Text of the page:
As quickly as my trip had begun it also ended and my departure day was there. I had to deal with a bit of a plane delay but nothing bad and, all in all, everything went fine. I found it a bit difficult to depart this lovely city and the heatwave and crowds in Berlin were also not the greatest welcome back highlight.
Summary? My trip to Stockholm was a lot of fun. My goals like only paying with my phone worked perfectly and my impression of Sweden was at least as awesome as expected. The language was something I only had to speak sporadically but it allowed me to read and hear additional information everywhere. Furthermore, I was regularly messaging with a Swede from Gothenburg, who could answer many cultural questions, explain observations or provide more inside information. From him, I also learned a bit about the Midsummer festival.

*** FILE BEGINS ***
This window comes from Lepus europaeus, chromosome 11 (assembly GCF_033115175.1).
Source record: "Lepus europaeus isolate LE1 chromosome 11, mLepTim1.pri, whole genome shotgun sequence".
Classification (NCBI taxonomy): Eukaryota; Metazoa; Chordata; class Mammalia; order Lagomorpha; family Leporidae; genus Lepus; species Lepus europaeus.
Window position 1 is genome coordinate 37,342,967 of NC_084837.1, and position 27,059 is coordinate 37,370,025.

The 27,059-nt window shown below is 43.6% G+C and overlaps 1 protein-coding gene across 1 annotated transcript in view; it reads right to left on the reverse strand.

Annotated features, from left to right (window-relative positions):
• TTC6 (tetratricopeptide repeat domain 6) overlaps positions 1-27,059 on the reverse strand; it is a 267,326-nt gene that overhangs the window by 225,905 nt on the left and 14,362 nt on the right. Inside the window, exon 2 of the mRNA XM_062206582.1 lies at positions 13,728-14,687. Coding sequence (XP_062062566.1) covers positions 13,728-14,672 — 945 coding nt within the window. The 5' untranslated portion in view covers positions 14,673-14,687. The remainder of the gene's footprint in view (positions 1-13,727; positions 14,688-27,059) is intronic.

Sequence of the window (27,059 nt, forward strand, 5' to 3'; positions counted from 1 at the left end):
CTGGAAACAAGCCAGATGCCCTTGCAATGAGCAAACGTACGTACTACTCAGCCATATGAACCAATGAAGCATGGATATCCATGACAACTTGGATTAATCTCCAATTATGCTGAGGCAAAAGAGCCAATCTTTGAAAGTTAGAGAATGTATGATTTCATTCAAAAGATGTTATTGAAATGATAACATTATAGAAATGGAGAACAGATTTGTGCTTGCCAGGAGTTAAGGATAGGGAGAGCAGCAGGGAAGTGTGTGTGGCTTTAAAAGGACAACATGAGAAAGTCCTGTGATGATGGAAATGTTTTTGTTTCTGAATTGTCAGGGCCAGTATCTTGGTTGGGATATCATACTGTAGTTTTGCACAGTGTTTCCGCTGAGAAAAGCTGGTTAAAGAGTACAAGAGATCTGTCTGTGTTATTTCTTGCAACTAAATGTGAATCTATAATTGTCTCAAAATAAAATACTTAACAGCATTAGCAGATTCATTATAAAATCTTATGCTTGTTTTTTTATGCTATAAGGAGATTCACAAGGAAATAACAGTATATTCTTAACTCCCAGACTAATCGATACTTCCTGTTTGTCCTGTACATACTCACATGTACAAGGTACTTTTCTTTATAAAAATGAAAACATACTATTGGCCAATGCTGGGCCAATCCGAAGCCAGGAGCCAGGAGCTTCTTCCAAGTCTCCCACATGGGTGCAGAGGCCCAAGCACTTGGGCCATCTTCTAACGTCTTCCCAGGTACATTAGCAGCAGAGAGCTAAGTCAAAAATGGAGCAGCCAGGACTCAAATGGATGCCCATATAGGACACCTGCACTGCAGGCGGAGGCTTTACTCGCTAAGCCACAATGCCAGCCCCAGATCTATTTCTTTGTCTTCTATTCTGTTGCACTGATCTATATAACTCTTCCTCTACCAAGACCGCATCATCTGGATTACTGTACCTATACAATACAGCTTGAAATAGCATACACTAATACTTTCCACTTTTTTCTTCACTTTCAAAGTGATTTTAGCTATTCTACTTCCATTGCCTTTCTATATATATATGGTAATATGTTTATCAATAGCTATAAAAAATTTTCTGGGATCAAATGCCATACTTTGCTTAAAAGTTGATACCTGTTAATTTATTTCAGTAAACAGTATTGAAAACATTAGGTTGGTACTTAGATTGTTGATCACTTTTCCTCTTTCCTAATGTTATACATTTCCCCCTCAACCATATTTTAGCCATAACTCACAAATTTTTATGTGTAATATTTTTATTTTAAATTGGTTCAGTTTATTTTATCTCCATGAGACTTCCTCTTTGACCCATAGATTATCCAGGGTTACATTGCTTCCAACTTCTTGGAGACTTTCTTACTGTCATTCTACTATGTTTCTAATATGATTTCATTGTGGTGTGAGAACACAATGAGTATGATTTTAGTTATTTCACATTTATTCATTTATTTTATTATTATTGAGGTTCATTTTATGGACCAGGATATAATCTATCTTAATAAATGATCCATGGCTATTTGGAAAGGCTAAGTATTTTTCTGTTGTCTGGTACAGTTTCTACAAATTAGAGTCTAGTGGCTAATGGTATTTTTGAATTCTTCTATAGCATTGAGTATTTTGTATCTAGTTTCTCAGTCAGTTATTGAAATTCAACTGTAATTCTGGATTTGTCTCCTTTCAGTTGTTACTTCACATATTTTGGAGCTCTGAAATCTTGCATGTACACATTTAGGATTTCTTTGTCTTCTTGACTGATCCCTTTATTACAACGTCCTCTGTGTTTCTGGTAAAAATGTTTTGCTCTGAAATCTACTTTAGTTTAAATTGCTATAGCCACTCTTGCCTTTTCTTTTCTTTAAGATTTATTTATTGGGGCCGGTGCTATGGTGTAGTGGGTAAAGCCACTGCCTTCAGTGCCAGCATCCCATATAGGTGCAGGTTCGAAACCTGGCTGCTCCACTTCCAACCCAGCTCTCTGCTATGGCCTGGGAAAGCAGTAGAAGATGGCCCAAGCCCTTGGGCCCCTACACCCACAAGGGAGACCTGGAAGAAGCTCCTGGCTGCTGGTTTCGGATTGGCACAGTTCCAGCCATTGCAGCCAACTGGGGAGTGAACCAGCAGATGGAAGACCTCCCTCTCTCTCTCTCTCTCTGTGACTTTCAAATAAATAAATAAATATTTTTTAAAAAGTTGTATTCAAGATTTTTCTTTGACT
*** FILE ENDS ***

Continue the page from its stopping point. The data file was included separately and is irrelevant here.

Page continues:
I can absolutely imagine going there again. Maybe a trip to Gothenburg will also appear on my agenda at some point in the future…
And here you can see my full photo collection:
|New Album - Seraphim||Comments - 21 December 2018|
Today marks the release of my new full album Seraphim: The Ufumuk Invasion - now available on several popular digital platforms. It is my first concept album and a soundtrack to an original science fiction universe. This time, it is not just the music but I also created a free digital companion booklet that outlines the story behind it. The amazing Keith “Tweek” Lord even contributed some special artworks for it. I hope you enjoy it!
Digital Booklet (PDF)
|About the end of ShadowCraft||Comments - 31 July 2018|
With World of Warcraft Patch 8.0 being live, the ShadowCraft team has made the bittersweet decision to discontinue the webapp. Rfeann has posted a great article about it on Ravenholdt. My full personal statement is here: